Personally I think one of the biggest services that the skeptical community performs for the greater society is to help expose all the frauds and quacks out there who are preying on the public. Regardless of whether they believe in God or not, I suspect that anyone who is armed with critical thinking skills and knowledge of the scientific method is less likely to get ripped off or misled by one of these predators.

    Good luck with Skeptilove.


  2. Hmmm…. just postulating here…

    Perhaps atheists are charitable becasue theya re confident there is no god to do the lovin’ their fellow men and caring for the less fortunate for them?

  3. Love all the work you do Amy, keep it up.

    As I’ve said before, I think the nonreligious movements will only succeed when they replace the traditionally religious institutions that are still good and useful (some types of charity, social gatherings, marriage, etc) with non-woo equivalents.

  4. That is awesome! I would love to help out in any way that i can. I also love your jewelry by the way!! I recently got a WTF necklace from you and will be ordering more in the future. :-D

  5. @russellsugden:
    I’m a bit confused as to how doing good deeds and helping people out automatically equates to socialism. Maybe in this case we need a new term. I propose, “humanistic skepilism”.

    Thanks and if you want to help out do share your stories of good will with Alison over at Skeptilove.

  6. @sporefrog:
    Thank you for the kind words and I agree with you that we need non-woo institutions to replace some of the lovely things that religious organizations do. Hopefully this is a step in that direction.

  7. Good thoughts, Amy–and beautiful jewelry too. I think we skeptics/humanists/realists or whatever label we might want to brand ourselves with do good precisely because we realize we’re here for a limited time and aren’t focused on gaining some sort of points for an imaginary afterlife. As Dawkins wrote “We are going to die, and that makes us the lucky ones. Most people are never going to die because they are never going to be born. The potential people who could have been here in my place but who will in fact never see the light of day outnumber the sand grains of Sahara. . . . In the teeth of these stupefying odds it is you and I, in our ordinariness, that are here. ” So while we’re here, let’s do some good. And you’re right–it ain’t socialism. If anything, it’s an element of secular humanism.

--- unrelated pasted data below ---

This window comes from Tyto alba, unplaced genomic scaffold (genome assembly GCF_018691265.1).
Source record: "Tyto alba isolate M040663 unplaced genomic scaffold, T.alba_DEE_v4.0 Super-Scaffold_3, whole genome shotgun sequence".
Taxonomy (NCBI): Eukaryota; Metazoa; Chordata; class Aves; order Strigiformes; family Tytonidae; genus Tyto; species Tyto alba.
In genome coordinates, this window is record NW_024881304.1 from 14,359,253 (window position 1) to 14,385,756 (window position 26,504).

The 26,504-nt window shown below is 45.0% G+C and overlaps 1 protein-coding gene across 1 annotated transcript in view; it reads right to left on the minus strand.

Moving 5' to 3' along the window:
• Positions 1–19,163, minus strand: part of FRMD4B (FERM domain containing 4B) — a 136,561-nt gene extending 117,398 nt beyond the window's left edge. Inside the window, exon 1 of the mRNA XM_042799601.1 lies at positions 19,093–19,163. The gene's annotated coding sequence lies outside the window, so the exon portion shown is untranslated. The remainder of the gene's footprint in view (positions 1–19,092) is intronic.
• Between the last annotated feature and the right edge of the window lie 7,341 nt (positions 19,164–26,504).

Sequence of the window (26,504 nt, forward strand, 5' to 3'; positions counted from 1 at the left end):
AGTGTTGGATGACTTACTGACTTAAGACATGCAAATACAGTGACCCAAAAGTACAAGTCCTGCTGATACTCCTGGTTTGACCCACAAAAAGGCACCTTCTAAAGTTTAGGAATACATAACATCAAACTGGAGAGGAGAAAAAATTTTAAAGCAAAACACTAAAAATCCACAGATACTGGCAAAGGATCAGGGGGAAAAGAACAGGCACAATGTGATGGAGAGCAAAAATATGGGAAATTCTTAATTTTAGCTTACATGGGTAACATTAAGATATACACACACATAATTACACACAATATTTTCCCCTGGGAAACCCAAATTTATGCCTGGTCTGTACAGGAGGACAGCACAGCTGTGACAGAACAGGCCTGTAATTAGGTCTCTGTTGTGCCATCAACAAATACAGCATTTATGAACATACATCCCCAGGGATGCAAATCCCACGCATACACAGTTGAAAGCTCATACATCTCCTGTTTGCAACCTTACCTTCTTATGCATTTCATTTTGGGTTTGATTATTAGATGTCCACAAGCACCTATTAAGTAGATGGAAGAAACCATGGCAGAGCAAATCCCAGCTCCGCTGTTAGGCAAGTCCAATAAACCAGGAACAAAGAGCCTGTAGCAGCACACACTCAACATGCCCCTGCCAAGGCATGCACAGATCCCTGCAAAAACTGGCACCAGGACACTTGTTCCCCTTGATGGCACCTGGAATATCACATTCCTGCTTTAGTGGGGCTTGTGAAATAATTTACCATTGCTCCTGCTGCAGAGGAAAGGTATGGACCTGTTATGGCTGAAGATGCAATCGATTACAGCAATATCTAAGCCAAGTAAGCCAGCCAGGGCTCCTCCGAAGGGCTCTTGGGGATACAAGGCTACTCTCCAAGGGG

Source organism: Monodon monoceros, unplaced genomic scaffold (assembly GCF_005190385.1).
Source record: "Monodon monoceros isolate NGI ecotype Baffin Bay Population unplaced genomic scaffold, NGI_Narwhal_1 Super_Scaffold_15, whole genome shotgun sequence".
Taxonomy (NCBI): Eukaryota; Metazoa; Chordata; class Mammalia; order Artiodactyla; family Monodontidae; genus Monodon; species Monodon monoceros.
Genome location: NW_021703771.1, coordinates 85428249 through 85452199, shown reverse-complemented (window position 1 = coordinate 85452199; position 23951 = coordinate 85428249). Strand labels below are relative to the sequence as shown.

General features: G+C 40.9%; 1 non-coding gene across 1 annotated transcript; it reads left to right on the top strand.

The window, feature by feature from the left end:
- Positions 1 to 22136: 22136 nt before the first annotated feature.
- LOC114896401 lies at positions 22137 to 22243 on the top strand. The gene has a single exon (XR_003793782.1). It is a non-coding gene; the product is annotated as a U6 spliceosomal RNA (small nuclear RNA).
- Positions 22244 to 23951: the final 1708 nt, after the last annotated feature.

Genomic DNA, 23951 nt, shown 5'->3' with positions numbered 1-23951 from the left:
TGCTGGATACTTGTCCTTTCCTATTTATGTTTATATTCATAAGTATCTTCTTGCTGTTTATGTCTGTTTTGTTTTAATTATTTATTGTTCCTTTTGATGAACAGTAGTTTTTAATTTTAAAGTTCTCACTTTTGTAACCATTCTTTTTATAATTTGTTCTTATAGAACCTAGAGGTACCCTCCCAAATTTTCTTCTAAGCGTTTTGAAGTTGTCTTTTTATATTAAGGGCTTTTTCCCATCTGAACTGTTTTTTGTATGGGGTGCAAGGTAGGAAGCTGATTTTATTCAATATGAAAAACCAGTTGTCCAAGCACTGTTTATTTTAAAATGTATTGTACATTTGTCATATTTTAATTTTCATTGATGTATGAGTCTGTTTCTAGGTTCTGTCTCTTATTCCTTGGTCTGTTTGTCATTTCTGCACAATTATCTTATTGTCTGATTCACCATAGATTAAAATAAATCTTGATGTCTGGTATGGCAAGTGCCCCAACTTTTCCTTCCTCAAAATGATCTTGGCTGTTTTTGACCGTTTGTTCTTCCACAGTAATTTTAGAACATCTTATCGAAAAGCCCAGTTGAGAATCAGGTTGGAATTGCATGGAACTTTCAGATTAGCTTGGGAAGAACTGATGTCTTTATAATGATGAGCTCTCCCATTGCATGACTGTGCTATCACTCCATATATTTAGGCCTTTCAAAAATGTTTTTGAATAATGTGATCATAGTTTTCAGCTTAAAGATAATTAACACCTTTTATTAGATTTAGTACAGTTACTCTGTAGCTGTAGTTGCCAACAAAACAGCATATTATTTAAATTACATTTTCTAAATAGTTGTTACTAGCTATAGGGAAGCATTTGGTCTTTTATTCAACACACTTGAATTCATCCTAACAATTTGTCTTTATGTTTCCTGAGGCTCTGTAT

8. @Amy: What drove the nail in the coffin of religion in european countries was the widespread introduction (by various degrees) of the Welfare State after the second world war.

    In the UK, historically, the church provided welfare and education and essentially was seen as neccessary. After 1945 and the Atlee government church attendences have fallen year on year (not so much of late, but that’s due to the fact that it’s now down to less than 1million regulars, the absolute core).

    The introduction of the welfare state has resulted in the situation (the mirror image of american) in that the poorer you are the LESS likely you are to be a believer. Put simply, unlike america, the poor don’t need the church so they don’t go.

    (Of course other forms of woo are move prevalent than in the US, Tarot, Astrology, Monarchism etc.)

    Rather than set up alternative “churches”, which is a kind of bribery soup-kitchens-for-parroting-skeptisism, (the speed with which church attendence fell away in the UK implies participents were playing along without actually believing) you’d be better off in american, fighting for the development of a just weflare state

  9. Of course thats not to say it’d be pointless to support secular charities, but organising decent Union representation in your work place for example, would be a better long term alternative to specifically skeptical charities.

    What would you do, have someone reading Carl Sagan outloud to a room full of homeless people eating soup? ;-)

  10. @russellsugden:
    This is not about politics, its about doing good things for people and documenting the fact that you do not need religion to encourage you to do good. No one is trying to convert anyones belief systems or political outlook.